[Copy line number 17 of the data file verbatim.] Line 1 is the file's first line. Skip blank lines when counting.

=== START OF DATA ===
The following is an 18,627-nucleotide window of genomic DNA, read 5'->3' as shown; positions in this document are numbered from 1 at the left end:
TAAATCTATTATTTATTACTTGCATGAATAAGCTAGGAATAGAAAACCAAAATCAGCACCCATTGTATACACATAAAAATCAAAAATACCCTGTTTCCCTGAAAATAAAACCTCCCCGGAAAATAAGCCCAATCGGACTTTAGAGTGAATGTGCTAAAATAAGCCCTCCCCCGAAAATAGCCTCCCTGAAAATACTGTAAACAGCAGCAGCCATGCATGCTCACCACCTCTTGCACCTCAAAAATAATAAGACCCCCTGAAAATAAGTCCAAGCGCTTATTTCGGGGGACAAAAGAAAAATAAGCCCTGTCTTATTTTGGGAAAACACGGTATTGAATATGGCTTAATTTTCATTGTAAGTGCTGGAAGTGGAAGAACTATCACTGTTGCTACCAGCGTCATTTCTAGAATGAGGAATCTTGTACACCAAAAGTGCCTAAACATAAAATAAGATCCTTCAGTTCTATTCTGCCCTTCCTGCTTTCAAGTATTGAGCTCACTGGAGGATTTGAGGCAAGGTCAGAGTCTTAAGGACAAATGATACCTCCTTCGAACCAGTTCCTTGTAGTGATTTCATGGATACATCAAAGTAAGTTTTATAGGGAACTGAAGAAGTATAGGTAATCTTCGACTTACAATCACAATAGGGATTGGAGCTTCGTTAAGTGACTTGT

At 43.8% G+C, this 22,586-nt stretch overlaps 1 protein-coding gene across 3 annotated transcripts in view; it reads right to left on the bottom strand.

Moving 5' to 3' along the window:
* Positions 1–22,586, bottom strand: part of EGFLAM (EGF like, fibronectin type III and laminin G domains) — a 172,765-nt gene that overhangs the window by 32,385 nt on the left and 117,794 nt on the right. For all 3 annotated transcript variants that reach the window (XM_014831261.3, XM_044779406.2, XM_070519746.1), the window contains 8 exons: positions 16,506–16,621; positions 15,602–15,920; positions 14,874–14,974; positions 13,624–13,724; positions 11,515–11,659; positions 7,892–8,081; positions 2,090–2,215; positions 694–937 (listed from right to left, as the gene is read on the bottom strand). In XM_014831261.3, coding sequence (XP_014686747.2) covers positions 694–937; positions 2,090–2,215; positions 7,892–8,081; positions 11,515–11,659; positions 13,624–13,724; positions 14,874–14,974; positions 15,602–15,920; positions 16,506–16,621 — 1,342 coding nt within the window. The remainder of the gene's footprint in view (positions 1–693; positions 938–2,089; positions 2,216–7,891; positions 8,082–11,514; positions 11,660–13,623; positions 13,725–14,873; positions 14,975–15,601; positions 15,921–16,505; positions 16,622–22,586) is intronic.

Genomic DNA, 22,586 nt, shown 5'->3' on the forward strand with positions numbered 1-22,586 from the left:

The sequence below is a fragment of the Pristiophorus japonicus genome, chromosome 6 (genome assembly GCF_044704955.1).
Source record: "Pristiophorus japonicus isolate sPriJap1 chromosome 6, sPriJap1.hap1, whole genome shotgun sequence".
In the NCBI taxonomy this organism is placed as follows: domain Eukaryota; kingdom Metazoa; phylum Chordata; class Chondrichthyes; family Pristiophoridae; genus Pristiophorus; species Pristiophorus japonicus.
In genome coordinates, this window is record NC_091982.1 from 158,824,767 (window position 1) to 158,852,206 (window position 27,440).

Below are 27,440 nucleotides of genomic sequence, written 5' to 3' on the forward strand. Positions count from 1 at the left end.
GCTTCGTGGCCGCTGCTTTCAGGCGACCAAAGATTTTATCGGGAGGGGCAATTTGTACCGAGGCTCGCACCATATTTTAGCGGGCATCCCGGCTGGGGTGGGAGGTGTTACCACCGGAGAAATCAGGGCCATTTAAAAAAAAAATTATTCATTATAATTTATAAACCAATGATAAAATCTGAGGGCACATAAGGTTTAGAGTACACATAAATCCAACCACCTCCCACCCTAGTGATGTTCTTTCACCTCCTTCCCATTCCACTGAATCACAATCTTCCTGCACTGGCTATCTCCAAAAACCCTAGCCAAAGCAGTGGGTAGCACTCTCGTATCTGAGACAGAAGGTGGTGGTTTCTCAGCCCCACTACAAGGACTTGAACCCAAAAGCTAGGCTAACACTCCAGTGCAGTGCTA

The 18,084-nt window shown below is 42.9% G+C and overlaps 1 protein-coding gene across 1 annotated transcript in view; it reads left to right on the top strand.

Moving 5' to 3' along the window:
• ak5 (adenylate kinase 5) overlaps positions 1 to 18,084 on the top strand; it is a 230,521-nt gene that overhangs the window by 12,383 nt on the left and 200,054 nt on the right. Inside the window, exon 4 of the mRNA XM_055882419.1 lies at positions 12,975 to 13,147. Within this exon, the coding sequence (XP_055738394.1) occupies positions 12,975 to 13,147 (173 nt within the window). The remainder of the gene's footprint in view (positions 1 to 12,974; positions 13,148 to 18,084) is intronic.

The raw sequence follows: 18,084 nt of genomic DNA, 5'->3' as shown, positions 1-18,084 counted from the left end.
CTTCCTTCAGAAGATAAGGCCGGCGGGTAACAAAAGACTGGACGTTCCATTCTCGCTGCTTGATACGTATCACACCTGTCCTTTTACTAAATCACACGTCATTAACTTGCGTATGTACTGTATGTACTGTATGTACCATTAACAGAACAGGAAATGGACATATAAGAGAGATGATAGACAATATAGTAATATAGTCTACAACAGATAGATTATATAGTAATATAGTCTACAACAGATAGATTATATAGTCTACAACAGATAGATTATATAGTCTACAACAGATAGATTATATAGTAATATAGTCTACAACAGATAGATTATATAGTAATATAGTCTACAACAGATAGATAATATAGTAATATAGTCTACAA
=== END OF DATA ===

CTTCCTTCAGAAGATAAGGCCGGCGGGTAACAAAAGACTGGACGTTCCATTCTCGCTGCTTGATACGTATCACACCTGTCCTTTTACTAAATCACACGTCATTAACTTGCGTATGTACTGTATGTACTGTATGTACCATTAACAGAACAGGAAATGGACATATAAGAGAGATGATAGACAATATAGTAATATAGTCTACAACAGATAGATTATATAGTAATATAGTCTACAACAGATAGATTATATAGTCTACAACAGATAGATTATATAGTCTACAACAGATAGATTATATAGTAATATAGTCTACAACAGATAGATTATATAGTAATATAGTCTACAACAGATAGATAATATAGTAATATAGTCTACAA